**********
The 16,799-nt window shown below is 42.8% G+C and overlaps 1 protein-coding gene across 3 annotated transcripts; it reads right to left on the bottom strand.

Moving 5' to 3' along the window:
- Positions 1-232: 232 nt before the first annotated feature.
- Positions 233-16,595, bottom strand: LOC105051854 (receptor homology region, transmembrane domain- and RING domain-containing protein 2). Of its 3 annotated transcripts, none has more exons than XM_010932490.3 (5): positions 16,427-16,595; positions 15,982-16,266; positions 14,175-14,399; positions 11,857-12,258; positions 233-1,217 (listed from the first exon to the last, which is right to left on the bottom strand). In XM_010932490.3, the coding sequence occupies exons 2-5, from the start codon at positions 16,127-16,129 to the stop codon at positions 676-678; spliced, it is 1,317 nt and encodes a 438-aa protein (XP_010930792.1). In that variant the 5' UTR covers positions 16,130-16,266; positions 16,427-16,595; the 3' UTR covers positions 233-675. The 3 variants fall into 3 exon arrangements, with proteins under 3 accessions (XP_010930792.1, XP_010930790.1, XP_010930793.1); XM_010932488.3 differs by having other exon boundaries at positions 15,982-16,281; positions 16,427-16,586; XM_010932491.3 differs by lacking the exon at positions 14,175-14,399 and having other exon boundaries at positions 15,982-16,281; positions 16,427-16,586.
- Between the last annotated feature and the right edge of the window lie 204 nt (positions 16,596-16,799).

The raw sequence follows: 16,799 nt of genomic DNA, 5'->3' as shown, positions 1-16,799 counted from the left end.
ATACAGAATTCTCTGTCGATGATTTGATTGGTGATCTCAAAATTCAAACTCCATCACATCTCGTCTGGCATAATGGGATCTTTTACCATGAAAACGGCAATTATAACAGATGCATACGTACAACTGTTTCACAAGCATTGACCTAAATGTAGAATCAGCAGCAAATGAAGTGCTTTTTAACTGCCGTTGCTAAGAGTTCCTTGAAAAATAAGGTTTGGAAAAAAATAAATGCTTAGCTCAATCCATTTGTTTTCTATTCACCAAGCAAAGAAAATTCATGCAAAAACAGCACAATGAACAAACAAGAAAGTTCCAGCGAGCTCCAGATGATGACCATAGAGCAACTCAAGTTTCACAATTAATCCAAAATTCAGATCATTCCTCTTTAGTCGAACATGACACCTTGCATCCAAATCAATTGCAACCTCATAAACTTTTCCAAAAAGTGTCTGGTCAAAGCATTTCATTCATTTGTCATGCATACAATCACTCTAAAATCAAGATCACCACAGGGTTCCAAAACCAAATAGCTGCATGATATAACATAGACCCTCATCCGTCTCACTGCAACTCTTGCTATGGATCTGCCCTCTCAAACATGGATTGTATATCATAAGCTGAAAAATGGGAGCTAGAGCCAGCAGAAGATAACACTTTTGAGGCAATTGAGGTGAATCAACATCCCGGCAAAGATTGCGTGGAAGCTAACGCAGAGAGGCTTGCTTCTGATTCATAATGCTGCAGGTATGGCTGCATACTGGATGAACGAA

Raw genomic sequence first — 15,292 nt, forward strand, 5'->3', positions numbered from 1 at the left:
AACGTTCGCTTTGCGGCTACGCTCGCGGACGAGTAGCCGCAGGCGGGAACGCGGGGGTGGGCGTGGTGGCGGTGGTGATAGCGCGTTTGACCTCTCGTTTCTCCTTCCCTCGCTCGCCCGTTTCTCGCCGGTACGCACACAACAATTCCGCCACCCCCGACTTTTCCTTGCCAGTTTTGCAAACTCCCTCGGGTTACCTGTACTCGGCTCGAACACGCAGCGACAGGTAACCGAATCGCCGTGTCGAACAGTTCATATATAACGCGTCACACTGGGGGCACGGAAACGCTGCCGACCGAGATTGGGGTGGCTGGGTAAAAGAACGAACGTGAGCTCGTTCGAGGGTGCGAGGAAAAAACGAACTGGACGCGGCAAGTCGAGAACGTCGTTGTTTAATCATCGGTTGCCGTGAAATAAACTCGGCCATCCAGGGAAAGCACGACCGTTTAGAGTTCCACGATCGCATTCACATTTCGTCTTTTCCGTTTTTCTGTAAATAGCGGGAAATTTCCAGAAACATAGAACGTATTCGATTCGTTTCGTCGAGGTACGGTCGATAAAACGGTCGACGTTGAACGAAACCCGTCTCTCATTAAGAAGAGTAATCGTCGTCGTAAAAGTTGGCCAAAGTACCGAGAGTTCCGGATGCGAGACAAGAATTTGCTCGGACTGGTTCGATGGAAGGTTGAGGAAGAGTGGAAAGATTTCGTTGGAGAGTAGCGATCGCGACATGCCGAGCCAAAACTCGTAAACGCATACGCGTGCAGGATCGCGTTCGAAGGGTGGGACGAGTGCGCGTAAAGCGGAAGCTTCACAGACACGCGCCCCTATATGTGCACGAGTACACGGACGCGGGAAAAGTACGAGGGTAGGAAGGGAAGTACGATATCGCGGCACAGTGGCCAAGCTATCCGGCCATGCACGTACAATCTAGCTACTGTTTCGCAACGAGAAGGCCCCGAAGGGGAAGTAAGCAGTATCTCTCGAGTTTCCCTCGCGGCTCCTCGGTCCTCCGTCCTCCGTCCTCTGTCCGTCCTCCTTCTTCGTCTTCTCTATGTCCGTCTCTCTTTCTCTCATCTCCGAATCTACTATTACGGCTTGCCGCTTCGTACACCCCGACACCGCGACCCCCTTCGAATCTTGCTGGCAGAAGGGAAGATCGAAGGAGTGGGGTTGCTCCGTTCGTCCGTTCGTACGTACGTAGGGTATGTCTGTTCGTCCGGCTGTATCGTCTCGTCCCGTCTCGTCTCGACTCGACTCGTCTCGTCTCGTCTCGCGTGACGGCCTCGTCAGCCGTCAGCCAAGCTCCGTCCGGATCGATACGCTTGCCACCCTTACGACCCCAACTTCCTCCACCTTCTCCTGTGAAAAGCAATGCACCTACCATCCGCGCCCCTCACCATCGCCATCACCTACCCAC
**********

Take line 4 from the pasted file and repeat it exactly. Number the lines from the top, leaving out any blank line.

- Positions 233-16,595, bottom strand: LOC105051854 (receptor homology region, transmembrane domain- and RING domain-containing protein 2). Of its 3 annotated transcripts, none has more exons than XM_010932490.3 (5): positions 16,427-16,595; positions 15,982-16,266; positions 14,175-14,399; positions 11,857-12,258; positions 233-1,217 (listed from the first exon to the last, which is right to left on the bottom strand). In XM_010932490.3, the coding sequence occupies exons 2-5, from the start codon at positions 16,127-16,129 to the stop codon at positions 676-678; spliced, it is 1,317 nt and encodes a 438-aa protein (XP_010930792.1). In that variant the 5' UTR covers positions 16,130-16,266; positions 16,427-16,595; the 3' UTR covers positions 233-675. The 3 variants fall into 3 exon arrangements, with proteins under 3 accessions (XP_010930792.1, XP_010930790.1, XP_010930793.1); XM_010932488.3 differs by having other exon boundaries at positions 15,982-16,281; positions 16,427-16,586; XM_010932491.3 differs by lacking the exon at positions 14,175-14,399 and having other exon boundaries at positions 15,982-16,281; positions 16,427-16,586.